Needless to say, we are not meeting face-to-face at this unprecedented moment in modern history. However, we will take the opportunity to expand to include tips, tricks and inspiration for all writers everywhere free of charge. If you wish to contribute, please get in touch.
Who We Are
We are a writers' collective based in H.C. Andersen's Odense working to further ourselves by embracing our art. We are a group of internationals from diverse backgrounds enjoying the 'hyggelig' culture of Denmark. We do not write primarily to become published; we embrace writing because it feeds the soul. Nor do we limit ourselves to any one medium: we craft poetry and prose, literature and genre work, short stories and not-so-short stories, creative non-fiction, journalling & more.
Write, Odense was started by Sarah Fisher (MA Creative Writing), who moved to Fyn in 2018. Since October, 2018 the idea has brought together writers of all ilks. We meet roughly twice a month to share our inspiration, try some social scribbling and offer critique - often alongside some delicious coffee and cake! We're a friendly bunch and open to new writers, whether you plan to attend just one session or more. Please note that our main language is English. If you are interested in participating (or would like to become a contributor), please say 'Hej' using the Contact page!
It’s early days and of this we must remind ourselves: despite the sudden emergence of online ‘experts’ popping up like narcissi in spring, nobody really knows what's going to happen, which lays the perfect ground for anxiety to breed. In such circumstances, creative writing seems superfluous. There are surely better ways to spend your time: learning hydroponics, for example, building toilet paper castles, or tracking down homeschooling printables on Instagram.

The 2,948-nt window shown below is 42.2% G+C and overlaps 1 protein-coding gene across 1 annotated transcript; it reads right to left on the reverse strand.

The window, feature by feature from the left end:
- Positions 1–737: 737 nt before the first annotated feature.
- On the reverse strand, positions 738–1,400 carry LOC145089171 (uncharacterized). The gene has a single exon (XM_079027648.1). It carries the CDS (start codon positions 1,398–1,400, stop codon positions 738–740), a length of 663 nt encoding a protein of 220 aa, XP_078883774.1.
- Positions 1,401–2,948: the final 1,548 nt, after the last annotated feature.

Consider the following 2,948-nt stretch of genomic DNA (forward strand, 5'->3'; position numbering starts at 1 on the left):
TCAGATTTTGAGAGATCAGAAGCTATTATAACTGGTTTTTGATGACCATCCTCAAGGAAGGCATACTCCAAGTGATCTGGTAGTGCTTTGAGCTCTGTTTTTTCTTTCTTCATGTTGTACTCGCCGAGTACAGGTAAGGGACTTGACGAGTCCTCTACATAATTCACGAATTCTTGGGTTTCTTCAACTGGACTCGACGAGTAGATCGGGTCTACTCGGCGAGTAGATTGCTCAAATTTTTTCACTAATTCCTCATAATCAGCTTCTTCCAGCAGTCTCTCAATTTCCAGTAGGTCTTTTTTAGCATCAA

While a few introverts are excited to “have space”, others are frantically worried about cash flow. Such legitimate concerns take up a lot of brain space like an urban garden crowded out with weeds. Weeds are useful, however. You can make salads out of them. Perhaps we should worry less about aesthetics and concentrate on all things practical? Yet it’s now that writing brings us the most benefits, and it’s now society needs the creative arts. Continue Reading>
As a noun, a workshop is a place of work, but it's also a meeting where craftsmen hone their skill, where artists congregate to practice their art. As a verb (as in "we workshopped Julie's piece") it is sociable in nature, even if one-to-one. Creative writing is, in direct contrast to storytelling, a lone pursuit: something we do when no one else is looking, which is not to say it doesn’t have a performative element. It does. If ritual and performance are related, many writers have a ritual of sorts, even if only sipping a particular brand of tea; I personally require just the right level of white noise, usually involving the hiss of a coffee machine. Continue Reading>